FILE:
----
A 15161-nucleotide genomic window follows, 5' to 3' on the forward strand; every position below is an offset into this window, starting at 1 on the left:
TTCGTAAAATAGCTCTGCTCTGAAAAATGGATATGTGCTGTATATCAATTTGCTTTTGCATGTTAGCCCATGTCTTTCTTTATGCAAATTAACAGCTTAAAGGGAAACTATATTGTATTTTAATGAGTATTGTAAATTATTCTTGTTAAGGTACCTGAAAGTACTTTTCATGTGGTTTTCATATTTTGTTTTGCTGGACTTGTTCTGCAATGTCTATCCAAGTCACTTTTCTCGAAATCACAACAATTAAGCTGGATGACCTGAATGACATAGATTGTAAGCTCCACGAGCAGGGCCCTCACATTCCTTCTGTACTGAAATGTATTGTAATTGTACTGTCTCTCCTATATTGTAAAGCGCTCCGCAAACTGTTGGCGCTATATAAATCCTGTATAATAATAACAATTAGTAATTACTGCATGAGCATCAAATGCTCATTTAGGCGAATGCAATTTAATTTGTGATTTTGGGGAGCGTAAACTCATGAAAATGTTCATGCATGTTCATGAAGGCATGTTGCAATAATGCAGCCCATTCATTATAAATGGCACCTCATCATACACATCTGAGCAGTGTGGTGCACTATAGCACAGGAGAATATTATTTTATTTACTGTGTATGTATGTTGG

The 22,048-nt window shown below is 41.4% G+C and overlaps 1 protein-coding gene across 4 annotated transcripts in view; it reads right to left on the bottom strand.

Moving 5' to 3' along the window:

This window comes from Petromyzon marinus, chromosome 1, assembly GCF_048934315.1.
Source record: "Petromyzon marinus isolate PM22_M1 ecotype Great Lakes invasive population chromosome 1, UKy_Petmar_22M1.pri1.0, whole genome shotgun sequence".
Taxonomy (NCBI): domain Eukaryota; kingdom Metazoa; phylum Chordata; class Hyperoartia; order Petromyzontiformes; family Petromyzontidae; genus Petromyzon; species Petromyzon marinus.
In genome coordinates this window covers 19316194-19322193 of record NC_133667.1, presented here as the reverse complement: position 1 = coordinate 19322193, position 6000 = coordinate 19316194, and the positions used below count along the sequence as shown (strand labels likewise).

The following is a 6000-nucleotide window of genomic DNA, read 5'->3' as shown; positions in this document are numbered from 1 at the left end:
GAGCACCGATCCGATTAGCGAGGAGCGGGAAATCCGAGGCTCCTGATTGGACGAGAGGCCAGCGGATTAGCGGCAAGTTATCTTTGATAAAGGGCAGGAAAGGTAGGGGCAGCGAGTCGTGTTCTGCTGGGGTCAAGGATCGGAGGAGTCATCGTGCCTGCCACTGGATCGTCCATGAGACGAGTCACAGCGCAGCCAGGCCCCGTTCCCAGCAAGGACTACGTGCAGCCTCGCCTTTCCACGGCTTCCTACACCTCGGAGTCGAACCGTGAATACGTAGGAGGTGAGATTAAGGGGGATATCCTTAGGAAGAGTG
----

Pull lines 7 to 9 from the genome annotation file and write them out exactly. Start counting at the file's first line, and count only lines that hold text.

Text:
Taxonomy (NCBI): domain Eukaryota; kingdom Metazoa; phylum Chordata; class Hyperoartia; order Petromyzontiformes; family Petromyzontidae; genus Petromyzon; species Petromyzon marinus.
In genome coordinates this window covers 19316194-19322193 of record NC_133667.1, presented here as the reverse complement: position 1 = coordinate 19322193, position 6000 = coordinate 19316194, and the positions used below count along the sequence as shown (strand labels likewise).

The following is a 6000-nucleotide window of genomic DNA, read 5'->3' as shown; positions in this document are numbered from 1 at the left end: